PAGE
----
Its most obvious flaw is the one we have just mentioned: the opinion of the majority cannot be anything but an expression of incompetence, whether this be due to lack of intelligence or to ignorance pure and simple; certain observations of ‘mass psychology’ might be quoted here, in particular the widely known fact that the aggregate of mental reactions aroused among the component individuals of a crowd crystallizes into a sort of general psychosis whose level is not merely not that of the average, but actually that of the lowest elements present.

Emotional manipulation can make smart people stupid:

[The influence of sentiment] is one of the chief obstacles in the way of understanding certain things, even for those who in themselves possess an intellectual capacity sufficient to understand them without difficulty; emotional impulses hinder reflection, and making use of this incompatibility is one of the dishonest tricks practiced in politics.

Democracy presupposes no unifying principle above the atomized individual:

Multiplicity, considered apart from its principle, and therefore as no longer capable of being reduced to unity, takes the form in the social realm of a community conceived only as the arithmetic sum of its component individuals; in fact, a community is no more than this, once it has ceased to be attached to any principle superior to these individuals. The law of such a community is literally that of the greatest number, and it is on this that the democratic idea is based.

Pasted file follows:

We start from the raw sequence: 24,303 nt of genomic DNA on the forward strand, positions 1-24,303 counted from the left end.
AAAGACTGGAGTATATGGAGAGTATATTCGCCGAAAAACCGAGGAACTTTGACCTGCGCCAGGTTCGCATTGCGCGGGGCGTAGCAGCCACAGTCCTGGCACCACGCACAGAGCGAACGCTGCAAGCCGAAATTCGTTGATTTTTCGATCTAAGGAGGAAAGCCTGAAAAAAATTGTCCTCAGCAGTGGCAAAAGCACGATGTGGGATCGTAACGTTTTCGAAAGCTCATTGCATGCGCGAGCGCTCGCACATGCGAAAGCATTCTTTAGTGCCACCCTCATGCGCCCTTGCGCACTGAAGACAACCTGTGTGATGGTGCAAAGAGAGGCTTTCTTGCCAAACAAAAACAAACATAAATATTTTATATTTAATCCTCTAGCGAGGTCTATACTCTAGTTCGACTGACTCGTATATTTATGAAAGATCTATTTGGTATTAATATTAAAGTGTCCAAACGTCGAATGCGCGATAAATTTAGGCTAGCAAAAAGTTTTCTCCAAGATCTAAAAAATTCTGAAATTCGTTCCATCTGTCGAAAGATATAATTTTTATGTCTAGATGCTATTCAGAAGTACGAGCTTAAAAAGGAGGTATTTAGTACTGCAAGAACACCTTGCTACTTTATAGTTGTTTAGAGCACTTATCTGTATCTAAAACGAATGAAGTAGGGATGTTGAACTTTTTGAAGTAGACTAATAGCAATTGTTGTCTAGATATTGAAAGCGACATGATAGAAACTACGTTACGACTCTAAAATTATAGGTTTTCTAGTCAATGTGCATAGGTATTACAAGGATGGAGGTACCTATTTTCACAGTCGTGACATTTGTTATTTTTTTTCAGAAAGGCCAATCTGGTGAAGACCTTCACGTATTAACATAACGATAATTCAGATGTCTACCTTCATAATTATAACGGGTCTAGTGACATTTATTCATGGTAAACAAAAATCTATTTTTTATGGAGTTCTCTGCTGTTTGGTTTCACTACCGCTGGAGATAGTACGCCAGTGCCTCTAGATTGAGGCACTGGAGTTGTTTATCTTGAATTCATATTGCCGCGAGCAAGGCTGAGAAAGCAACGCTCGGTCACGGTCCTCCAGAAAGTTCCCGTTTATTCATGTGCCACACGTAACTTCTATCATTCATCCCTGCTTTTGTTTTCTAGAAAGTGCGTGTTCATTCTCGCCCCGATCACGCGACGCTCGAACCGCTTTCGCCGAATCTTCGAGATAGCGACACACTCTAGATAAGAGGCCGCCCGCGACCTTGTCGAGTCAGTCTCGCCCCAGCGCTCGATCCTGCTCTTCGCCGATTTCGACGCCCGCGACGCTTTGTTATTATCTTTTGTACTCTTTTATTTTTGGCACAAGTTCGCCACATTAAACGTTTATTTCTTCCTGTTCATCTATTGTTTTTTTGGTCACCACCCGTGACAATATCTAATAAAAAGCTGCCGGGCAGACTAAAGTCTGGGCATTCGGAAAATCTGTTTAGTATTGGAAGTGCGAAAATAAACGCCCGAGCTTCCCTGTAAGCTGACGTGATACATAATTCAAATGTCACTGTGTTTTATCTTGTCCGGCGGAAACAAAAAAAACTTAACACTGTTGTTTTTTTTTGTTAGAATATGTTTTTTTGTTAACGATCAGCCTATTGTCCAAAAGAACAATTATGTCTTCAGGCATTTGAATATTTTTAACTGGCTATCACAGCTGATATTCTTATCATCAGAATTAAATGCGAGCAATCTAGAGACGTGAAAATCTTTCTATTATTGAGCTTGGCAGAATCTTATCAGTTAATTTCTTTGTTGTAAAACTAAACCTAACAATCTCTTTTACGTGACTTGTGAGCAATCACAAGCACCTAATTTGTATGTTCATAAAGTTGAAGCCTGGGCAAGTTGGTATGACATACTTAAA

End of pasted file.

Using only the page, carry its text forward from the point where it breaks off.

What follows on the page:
By negating hierarchy, democracy negates the possibility of rule by the best:

Finally, there remains one direct consequence of the democratic idea to consider, and this is the negation of the idea of an elite; it is not for nothing that ‘democracy’ is opposed to ‘aristocracy’, for this latter word, at least when taken in its etymological sense, means precisely the power of the elite. The elite can by definition only be the few, and their power, or rather their authority, deriving as it does from their intellectual superiority, has nothing in common with the numerical strength on which democracy is based, a strength whose inherent tendency is to sacrifice the minority to the majority, and therefore quality to quantity, and the elite to the masses. Thus the guiding function exercised by a true elite, and its very existence–since of necessity it plays this role if it exists at all — is utterly incompatible with democracy, which is closely bound up the with egalitarian conception, and therefore with the negation of all hierarchy; the very foundation of the democratic idea is the supposition that one individual is as good as another, simply because they are equal numerically and in spite of the fact that they can never be equal in any other way.

Those interested in reading the The Crisis of the Modern World in its entirety can find a referral link in the books list, which if used will support this site.